General Abacha got the information and the governor of Kwara State couldn't sleep because the Federal Government felt I was on their assignment when it happened. Professor Fakeye, a chief medical director, couldn't sleep as well. Professor Agaja, an orthopedic surgeon in the general hospital came to see me because I couldn't pass urine. Before he came we had taken x-ray and there was no pressure on the cord, but I could see a crack. That was what I guarded against. They brought a plane to take me to Germany but I refused because it is in the cause of moving me that they may put pressure on the cord. Suddenly, after so many weeks I just felt like passing urine on my own and I was able to get up. People were surprised and were watching. I felt very well and was discharged. They said what happened was a miracle. When I got back to Abuja, General Abacha was away, and I was part of those who went to the airport to welcome him. When he saw me he was shocked. At the medical school where only four of you graduated, how many of you started the programme? About 100 of us started the programme. At the end of each examination, people were dropped. Dr M.O Natural was one of us; we graduated the same day. We also had Dr Adeoye, Brigadier-General Simkaye, Brigadier-General Oyekola, Brigadier Amadi Rimi, Dr Moorefin, Bayo Durosinlohun, who are all late. Moorefin became Secretary to the State Government in Plateau State.
Can you remember some of your classmates in Barewa College?
Yes, I remember Saka Opobiyi. In those days they hardly picked more than two people from a state for a class. Oba Shiiru was our junior, Hamidu Erubu was our senior, as well as Adebayo Malete. They all held very responsible positions in the past. How would you describe your experience during your schooldays? At what point did things go wrong in Nigeria that people no longer enjoy what you enjoyed during your time? Before the coup in 1966 when Gowon became the head of state, particularly in the North, everything was completely free, starting from uniforms, feeding and books. We were given pocket money every Friday. Who would ask you to pay? Today, you know how much you pay? Even at the hospital then, feeding, drugs and treatment were free. Nearly everything was free. Major General Rimi was a qualified pharmacist before coming into the medical school. Today, as a qualify pharmacist, would go into any other profession without earning more. You know that won't be possible; nobody will ever do that. It is quite unfortunate that things have changed and I don't know what we can do. Only the Almighty God can get it straightened out. People are too anxious to have money; and money is not the end of the road. I don't know why people are greedy for money. A good name is better than gold and silver. I was in government for many years and held several positions and I have never been found wanting. When I was the chairman of Scholarship Board I went to see all our students where they were all over the world. Things have really changed and I hope that people would understand that whether we like it or not, a day is coming when we will be answerable to God. Can you compare the medical school of those days to what we have now, especially considering the number of unqualified doctors? What you just asked affects all professions in Nigeria. You would discover that some consultants who are supposed to be their lecturers have private clinics. It is only the Almighty God that can be in two places at the same time. I am not saying they are not teaching their students, but they donít spend much time with them.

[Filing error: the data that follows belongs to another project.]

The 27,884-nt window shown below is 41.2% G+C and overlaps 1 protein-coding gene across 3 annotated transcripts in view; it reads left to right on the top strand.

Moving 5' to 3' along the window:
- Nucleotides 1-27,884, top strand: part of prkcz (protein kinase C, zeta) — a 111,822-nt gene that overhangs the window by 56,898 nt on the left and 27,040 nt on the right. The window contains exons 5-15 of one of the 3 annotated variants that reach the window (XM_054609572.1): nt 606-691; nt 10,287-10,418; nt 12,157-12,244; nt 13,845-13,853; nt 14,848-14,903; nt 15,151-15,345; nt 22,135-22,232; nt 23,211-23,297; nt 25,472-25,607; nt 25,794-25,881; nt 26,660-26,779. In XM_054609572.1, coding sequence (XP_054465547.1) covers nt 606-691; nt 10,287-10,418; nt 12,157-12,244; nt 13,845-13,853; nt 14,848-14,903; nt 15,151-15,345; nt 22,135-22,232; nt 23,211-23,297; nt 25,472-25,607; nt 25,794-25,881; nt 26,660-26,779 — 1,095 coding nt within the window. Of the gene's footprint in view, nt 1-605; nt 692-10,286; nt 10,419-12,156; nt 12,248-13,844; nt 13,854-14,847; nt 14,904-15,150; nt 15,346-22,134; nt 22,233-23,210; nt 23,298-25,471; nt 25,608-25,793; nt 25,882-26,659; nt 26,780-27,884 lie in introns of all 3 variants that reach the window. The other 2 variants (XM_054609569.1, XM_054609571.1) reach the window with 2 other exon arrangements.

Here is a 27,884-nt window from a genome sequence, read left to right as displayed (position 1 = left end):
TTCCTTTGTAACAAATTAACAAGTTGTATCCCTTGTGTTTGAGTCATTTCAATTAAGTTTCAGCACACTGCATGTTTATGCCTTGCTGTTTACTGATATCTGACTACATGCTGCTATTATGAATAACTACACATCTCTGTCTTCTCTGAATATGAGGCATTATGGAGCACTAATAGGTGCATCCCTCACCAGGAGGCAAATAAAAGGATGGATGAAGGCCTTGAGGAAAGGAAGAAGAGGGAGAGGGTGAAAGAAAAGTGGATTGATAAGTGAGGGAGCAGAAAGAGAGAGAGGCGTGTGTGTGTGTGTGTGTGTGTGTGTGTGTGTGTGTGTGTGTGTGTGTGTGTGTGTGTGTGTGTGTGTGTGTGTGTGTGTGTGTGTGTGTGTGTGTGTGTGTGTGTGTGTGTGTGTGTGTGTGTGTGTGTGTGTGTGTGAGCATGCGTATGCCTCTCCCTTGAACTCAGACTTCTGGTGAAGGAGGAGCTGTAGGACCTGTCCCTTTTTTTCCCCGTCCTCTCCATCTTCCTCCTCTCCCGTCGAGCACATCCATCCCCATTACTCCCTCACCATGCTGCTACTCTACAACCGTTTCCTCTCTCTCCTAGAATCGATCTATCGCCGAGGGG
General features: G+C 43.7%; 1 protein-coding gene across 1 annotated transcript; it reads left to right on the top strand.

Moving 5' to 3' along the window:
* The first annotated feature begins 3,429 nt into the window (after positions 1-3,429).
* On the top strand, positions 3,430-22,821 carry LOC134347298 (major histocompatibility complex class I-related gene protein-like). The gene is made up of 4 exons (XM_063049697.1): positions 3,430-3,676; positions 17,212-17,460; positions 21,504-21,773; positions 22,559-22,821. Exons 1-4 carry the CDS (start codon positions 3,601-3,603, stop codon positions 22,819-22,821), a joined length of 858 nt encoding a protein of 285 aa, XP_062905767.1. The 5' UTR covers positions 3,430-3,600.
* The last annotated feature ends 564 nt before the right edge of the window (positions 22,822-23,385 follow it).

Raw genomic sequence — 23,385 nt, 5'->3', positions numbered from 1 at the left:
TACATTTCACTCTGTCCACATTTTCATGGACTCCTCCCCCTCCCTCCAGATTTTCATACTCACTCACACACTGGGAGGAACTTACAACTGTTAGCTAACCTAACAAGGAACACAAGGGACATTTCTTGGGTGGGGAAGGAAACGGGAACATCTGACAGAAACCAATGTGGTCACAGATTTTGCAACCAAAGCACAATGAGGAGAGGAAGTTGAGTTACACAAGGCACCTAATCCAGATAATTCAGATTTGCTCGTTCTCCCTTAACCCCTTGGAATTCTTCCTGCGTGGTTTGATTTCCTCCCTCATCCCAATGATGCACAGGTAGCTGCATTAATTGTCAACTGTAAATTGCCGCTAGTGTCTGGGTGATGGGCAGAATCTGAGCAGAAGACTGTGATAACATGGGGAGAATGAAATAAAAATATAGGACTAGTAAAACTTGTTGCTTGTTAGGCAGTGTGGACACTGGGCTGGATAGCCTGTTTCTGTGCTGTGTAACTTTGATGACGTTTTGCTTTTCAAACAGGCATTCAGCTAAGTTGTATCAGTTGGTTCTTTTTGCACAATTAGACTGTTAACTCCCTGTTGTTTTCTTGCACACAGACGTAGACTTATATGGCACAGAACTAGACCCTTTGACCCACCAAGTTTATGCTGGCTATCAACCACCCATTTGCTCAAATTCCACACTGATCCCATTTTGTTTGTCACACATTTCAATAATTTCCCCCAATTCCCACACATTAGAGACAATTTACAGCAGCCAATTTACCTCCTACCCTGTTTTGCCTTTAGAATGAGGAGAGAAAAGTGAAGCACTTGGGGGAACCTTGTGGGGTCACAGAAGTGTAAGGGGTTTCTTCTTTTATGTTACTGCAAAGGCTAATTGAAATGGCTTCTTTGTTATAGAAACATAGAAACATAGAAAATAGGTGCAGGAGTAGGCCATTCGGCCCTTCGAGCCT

They need to constantly teach the students. What is the way out?
In those days, there was a law that prohibited private practice in the public sector, but I don't know the government that can enforce it. It was during the government of Ibrahim Babangida that the practice was normalised. Even lawyers in government services still own private law firms because they feel they are not well paid. If you think you are not well paid as a medical doctor and you are interested in private practice, why not resign and get your own hospital. There is no profession today that doesn't allow private practice. How did you survive as a medical doctor in Okene, where there were no light and water? Even in the University of Ilorin Teaching Hospital, you won't see light at night, except in few places. That is not good.
As a former chairman of the Scholarship Board, why do you think students no longer get those benefits you enjoyed during your schooldays?
In those days you didn't have greedy people. Money was made available; the record is still there. When I was appointed the chairman of Scholarship Board, Kogi was part of us. Kwara north and central were very backward educationally, so I told my secretary to calculate how much we would spend on people who were qualified in Kwara south and Kogi side. I defended it before the governor, Adamu Attah, saying we would not deny any of them scholarship. I said that those who applied from Kwara central and north and were qualified should be given overseas scholarship. I said money should be given to their local governments so that they would develop their educational standard.
You got a World Health Organisation Fellowship, what does that mean to you? How did it help your career?
I was just lucky to get the Fellowship because I passed my exams. Back at home, they knew the level I was before I left for studies. They wanted me to improve on my standard so that I would become more useful to them at home. In fact, for my course, three of us came from Nigeria - one in Glasgow and the other one in Liverpool. They are both from the South-West while I was the only one from the North. Out of the three of us, only two made it. I was lucky because I did very well, plus I was the PMO in charge of Jos medical division when I got back to Nigeria, so I should get a more responsible position. It is different from a Fellowship you acquire through academic exercise. I have a Fellowship from the National Postgraduate Medical College of Nigeria (MPGMCN). It is through oneís academic experience that one would be given a Fellowship, but that of the WHO was an opportunity to be better when you get back home, having done well.